Whenever she has to plan a meeting in a country that's new to her, Karen D. Tucker makes her first call to a tourist or convention bureau. Tucker, president of the Newton, Mass.based consulting company Meeting Services Connection, has learned that it helps to have an inside partner in countries where business customs, language, and cultural values differ. "You don't need to know everything about everywhere," Tucker says. "What you need to be good at is knowing what questions to ask, finding good resources, and really using them."
How can tourist boards help you?
Free Information * The first thing you need is information--on everything from hotels and special event venues to what's going on in the city during your stay. Not only is information the tourist board's specialty, they give it out for free.
Promotional Materials * Further down the road, your tourist board or convention bureau can provide free or inexpensive promotional materials, such as posters, brochures, or gifts small enough to fit in a box for you to send to attendees.
Site Inspections * Tourist boards can handle all the details for your site inspection. They can make your hotel reservations, pick you up at the airport, put together your itinerary, and give you a personalized sightseeing tour.
Specs for Meeting Spaces * Once you begin to look at hotels and convention centers--or congress centers, as they're often called--tourist or convention bureaus can look at your specs and tell you what's available. In Europe, says Tucker, many new hotels are on the outskirts of cities, while most of the hotels within cities were built at or before the turn of century. "They're ornate and beautiful, but not what we consider to be meeting friendly," she says. This doesn't mean you should avoid them, but tourist boards and CVBs can help you work out options for setting up rooms and using AV equipment.
Venue Suggestions * Before Tucker went to Barcelona for the first time, the city's tourist board sent her literature on venues for opening night events. A few weeks before she arrived, the Gaudi House, built by a famous Barcelona architect, became available. "It wasn't in any of the printed literature," she says, and she would never have known about it if it hadn't been for the bureau.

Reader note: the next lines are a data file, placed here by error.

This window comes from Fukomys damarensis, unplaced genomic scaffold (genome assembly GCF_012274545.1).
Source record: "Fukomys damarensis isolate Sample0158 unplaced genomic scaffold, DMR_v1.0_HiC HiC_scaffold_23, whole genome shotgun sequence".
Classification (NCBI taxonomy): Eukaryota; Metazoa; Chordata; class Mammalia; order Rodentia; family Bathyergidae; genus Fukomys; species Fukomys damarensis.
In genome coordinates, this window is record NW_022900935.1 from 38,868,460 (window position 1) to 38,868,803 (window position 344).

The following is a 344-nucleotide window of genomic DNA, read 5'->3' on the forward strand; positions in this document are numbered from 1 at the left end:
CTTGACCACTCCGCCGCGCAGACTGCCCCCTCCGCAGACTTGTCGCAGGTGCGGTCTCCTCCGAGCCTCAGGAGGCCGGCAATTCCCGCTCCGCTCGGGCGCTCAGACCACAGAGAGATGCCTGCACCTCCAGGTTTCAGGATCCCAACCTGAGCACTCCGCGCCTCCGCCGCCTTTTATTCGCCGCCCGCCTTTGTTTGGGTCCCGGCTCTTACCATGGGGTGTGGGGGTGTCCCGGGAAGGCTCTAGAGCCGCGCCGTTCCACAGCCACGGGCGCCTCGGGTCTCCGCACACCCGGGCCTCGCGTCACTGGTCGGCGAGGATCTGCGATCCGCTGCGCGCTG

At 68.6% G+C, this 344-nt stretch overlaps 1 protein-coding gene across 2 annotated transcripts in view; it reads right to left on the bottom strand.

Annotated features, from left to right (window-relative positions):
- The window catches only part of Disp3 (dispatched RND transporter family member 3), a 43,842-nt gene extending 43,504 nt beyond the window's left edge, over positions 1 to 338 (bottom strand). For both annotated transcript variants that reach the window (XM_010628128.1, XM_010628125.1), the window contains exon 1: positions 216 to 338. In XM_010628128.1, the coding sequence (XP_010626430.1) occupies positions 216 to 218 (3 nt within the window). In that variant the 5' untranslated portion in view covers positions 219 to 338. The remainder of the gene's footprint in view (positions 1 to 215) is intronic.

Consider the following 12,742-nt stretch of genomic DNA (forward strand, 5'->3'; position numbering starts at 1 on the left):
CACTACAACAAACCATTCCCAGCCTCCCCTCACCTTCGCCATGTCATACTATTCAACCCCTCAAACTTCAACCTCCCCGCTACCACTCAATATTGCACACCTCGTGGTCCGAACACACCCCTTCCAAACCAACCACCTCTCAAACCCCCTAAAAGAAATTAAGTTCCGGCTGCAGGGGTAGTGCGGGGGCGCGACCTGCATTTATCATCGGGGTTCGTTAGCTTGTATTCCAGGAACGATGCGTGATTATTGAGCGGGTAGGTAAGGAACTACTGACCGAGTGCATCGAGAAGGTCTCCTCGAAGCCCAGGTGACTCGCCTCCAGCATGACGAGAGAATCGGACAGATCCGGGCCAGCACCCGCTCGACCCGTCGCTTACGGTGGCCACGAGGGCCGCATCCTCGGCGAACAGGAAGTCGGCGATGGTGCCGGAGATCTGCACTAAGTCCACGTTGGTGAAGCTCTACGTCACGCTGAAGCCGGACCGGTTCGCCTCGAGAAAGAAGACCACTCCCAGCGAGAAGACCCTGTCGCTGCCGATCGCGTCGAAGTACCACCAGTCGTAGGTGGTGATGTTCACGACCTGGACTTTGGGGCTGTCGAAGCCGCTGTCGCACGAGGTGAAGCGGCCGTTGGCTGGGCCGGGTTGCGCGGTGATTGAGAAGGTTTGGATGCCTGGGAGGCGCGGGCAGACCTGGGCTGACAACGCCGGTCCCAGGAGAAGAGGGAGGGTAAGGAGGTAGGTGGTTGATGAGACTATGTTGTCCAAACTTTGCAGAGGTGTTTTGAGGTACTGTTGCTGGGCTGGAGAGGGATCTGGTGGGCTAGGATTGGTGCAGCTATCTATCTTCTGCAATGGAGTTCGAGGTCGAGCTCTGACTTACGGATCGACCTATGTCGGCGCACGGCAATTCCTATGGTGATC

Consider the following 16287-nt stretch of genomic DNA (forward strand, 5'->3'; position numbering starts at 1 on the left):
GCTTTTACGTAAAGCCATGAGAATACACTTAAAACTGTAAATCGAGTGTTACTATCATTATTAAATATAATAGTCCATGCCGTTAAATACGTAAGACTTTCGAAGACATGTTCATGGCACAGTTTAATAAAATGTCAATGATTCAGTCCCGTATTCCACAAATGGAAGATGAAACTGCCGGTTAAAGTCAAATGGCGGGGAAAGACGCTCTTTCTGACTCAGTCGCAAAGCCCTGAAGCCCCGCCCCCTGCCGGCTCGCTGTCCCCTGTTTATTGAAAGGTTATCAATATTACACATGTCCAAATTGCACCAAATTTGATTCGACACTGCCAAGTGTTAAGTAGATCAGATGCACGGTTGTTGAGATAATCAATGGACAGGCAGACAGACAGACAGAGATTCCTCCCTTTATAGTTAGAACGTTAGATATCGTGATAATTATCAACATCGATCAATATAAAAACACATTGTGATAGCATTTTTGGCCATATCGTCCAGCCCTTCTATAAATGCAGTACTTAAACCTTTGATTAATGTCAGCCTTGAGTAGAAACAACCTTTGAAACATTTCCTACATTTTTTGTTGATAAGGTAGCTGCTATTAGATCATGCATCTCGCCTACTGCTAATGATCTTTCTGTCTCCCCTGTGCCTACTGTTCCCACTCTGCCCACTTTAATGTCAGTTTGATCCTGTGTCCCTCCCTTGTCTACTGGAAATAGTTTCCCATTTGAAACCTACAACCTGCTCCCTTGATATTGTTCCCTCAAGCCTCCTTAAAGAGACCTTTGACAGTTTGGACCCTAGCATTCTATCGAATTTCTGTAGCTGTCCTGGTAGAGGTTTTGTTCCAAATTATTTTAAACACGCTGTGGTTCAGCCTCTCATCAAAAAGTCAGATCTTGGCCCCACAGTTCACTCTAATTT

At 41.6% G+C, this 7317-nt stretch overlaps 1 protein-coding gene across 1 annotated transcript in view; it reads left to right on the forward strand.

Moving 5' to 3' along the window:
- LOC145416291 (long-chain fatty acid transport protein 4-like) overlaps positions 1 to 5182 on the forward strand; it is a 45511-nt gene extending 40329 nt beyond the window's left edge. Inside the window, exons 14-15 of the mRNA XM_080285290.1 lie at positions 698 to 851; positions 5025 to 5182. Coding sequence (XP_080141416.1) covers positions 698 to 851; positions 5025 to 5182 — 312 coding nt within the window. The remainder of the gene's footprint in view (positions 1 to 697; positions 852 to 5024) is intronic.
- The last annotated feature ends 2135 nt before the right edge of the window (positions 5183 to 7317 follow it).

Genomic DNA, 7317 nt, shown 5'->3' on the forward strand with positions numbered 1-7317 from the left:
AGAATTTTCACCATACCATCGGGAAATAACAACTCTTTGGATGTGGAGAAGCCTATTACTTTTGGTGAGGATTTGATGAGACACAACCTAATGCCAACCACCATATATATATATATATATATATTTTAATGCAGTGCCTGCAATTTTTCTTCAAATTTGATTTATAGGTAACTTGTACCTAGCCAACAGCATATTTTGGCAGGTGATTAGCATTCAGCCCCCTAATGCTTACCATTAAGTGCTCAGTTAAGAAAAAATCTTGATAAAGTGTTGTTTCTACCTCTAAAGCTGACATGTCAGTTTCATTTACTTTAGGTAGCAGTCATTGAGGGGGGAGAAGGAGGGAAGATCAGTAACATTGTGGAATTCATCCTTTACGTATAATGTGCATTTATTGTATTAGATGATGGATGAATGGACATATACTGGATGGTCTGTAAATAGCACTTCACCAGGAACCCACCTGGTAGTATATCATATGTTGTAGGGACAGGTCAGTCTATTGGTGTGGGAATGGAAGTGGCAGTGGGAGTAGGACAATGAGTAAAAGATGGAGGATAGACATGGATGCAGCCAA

Recommendations * Tourist boards/convention bureaus can set up interviews with destination management companies. This way, says Tucker, "you're not committed to choosing one in advance. It allows you to interview DMCs and evaluate who's going to be best." CVBs aren't supposed to recommend one vendor over another, but one good question to ask is which DMCs handle the most U.S. business. "That's a real clue. It means they understand our attendee base and how we conduct business here."
Travel, Customs, and Shipping * If you are bringing equipment and gifts, a tourist board or convention bureau will help you meet the country's regulations. They can also give you advice on which travel documents will be necessary for attendees from the United States and other countries.
Business Advice * Your tourist board contact can help you bridge communication barriers or cultural differences. In Europe, for example, says Tucker, "the day starts later ... which affects everything from museum hours to available services for afternoon meetings." Another example: "In many cultures, saying 'no' means a loss of face. So when you get 'yes,' it doesn't always mean 'yes.' It can mean 'I can't say no.'"
For More Info Locate the nearest tourist board or convention bureau. Some are country-based, others are city-based--many have offices in New York, Chicago, and other major U.S. cities. When you call, speak directly to someone in the meeting and incentive department.
Or check out the following Web sites: * www.iacvb.org (International Association of Convention & Visitor Bureaus)--Connects you with 480 bureaus in 30 countries
* www.iapco.org (International Association of Professional Congress Organizers)--Lists member PCOs in different countries
* www.aacvb.org (Asian Association of CVBs)--Contact information for CVBs in nine Asian countries
* www.efct.org (European Federation of Conference Towns)--Searchable database of available meeting space in 34 European countries
* www.icca.nl (International Meetings Association)--Searchable database of tourist boards and convention bureaus worldwide
* www.mpiweb.org (Meeting Professionals International)--MPI has chapters in 58 countries, the United States, Canada, Central/South America, Europe, and Japan